Working abroad on assignment or as a local hire : how does it impact your employee benefits ?

Article Expatriation


Working abroad on assignment or as a local hire :
how does it impact your employee benefits ?

 October 08, 2019

When you live and work outside of France, your health care and retirement benefits will mostly depend on your type of work contract.

An estimated 3.5 million French citizens (1) live abroad. As many as 68% of French expats reside in just fifteen different countries (2), with Switzerland in first place, followed by the United States and the United Kingdom.
Expatriates include students, retirees, businesspeople and a large number of salaried employees and their family members. Depending on the kind of contract they have, these employees will have a particular status that significantly impacts their health and retirement benefits.

If the employee is on an open-ended assignment

Employees sent abroad on an open-ended assignment to work for a company’s foreign subsidiary will sign a local employment contract with that subsidiary. Their French work contract will be suspended until they return to France. These employees are generally offered additional perks such as coverage of relocation expenses, travel expenses, and school fees for their children. Expatriates must enroll in the host country’s social security system, but in most cases they will contribute less than in France and the corresponding health and retirement benefits will be less substantial. It is therefore in their best interest to take out supplemental individual or group insurance through their employer. Such insurance can complement coverage from the Caisse des Français de l’Etranger (CFE, a French social security fund for expats).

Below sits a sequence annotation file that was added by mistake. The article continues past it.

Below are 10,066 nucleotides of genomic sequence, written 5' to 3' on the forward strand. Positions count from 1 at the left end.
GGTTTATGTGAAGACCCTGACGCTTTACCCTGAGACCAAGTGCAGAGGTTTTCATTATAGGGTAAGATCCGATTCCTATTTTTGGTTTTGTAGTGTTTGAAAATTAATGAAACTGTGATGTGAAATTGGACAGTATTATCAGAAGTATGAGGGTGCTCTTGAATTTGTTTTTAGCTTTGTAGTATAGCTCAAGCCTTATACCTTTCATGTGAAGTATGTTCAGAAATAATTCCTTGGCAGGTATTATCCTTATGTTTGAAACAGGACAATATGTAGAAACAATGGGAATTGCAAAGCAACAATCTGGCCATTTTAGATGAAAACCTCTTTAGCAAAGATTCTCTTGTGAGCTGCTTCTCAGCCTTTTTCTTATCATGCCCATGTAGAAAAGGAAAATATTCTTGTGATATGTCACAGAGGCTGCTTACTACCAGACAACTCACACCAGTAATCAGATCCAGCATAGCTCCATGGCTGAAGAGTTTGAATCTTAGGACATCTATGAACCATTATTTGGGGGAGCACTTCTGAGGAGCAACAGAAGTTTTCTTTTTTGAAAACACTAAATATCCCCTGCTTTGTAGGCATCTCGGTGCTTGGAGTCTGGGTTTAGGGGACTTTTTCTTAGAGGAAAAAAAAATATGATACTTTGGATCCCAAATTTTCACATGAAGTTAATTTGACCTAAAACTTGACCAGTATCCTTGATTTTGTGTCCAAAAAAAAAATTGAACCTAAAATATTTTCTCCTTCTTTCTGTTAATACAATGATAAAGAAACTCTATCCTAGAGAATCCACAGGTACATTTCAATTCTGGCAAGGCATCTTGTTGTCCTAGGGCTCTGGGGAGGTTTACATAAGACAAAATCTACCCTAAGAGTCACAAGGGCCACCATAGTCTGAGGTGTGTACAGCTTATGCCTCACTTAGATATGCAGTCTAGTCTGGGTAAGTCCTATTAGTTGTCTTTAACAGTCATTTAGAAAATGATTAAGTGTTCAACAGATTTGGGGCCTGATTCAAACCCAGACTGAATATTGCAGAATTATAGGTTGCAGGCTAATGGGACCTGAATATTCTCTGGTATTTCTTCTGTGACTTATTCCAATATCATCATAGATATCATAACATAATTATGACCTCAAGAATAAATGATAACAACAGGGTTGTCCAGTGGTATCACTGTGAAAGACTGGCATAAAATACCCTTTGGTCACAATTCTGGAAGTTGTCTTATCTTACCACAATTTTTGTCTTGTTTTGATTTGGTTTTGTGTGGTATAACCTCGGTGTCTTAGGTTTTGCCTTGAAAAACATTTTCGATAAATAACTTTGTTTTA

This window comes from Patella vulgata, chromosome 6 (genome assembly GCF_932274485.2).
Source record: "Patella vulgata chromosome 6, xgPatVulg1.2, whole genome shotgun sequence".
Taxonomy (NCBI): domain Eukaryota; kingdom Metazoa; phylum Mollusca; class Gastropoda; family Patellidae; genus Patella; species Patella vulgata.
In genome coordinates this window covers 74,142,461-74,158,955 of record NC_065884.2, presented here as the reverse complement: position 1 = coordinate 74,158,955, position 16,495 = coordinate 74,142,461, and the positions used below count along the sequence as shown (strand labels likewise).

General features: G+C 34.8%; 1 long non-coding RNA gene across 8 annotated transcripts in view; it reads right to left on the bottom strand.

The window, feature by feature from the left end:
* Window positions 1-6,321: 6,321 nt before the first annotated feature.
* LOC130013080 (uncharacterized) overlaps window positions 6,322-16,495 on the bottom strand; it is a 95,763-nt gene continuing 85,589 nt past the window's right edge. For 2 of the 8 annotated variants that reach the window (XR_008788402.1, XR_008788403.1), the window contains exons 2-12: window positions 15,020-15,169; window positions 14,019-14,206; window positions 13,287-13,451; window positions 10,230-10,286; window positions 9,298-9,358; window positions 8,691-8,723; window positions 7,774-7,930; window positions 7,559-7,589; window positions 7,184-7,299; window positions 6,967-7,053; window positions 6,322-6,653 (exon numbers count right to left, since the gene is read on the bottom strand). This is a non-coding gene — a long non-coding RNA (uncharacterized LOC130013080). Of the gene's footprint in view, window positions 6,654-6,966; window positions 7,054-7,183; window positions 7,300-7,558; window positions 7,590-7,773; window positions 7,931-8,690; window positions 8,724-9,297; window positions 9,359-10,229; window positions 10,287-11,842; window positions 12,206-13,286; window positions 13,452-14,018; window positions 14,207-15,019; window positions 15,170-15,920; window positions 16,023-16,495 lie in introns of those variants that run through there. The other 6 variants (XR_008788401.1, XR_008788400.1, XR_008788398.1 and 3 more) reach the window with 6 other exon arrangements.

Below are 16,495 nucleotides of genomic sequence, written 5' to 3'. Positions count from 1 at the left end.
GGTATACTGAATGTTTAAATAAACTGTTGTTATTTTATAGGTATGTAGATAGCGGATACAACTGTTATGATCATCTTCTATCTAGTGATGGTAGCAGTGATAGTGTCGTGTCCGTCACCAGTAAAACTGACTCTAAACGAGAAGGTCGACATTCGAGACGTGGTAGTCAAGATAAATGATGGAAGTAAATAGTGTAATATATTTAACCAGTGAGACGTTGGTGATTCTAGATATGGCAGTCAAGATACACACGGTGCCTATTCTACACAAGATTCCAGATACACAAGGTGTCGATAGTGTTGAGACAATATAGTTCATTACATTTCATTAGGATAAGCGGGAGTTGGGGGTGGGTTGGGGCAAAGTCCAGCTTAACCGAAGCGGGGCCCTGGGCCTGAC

Employers often pay for the supplemental insurance and CFE contributions.

Article Expatriation3

If the employee is on temporary assignment

Employees sent abroad on a temporary assignment (for an average duration of 3 years) simply sign an addendum to their French employment contract. They continue to be employed by the company in France. As such, they remain covered by French social security. They pay into the system as though they were still in France and acquire the same health insurance benefits and retirement entitlements as employees who live and work in France. However, in practice, claiming social security and any additional French insurance benefits may not be as smooth as in France. For example, expats may need to pay costs up front and then claim reimbursement. For some host countries, it is strongly recommended to take out a supplemental health insurance policy specifically designed for expats.

If the employee is hired locally

When hired locally in a foreign country, the employee’s French work contract is terminated. Locally hired employees sign a new contract without the guarantee of returning to their former job in France. They must pay into the host country’s social security system, and the new employer rarely pays for CFE contributions or supplemental private insurance.

(1) Source: Centre des Liaisons Européennes et Internationales de Sécurité Sociale (CLEISS) [European and International Social Security Liaison Center] statistical report published on February 20, 2019.
(2) In descending order: Switzerland, the United States, the United Kingdom, Belgium, Germany, Canada, Spain, Morocco, Israel, Algeria, Luxembourg, China, the Netherlands and Australie. Source: Cleiss 2019.

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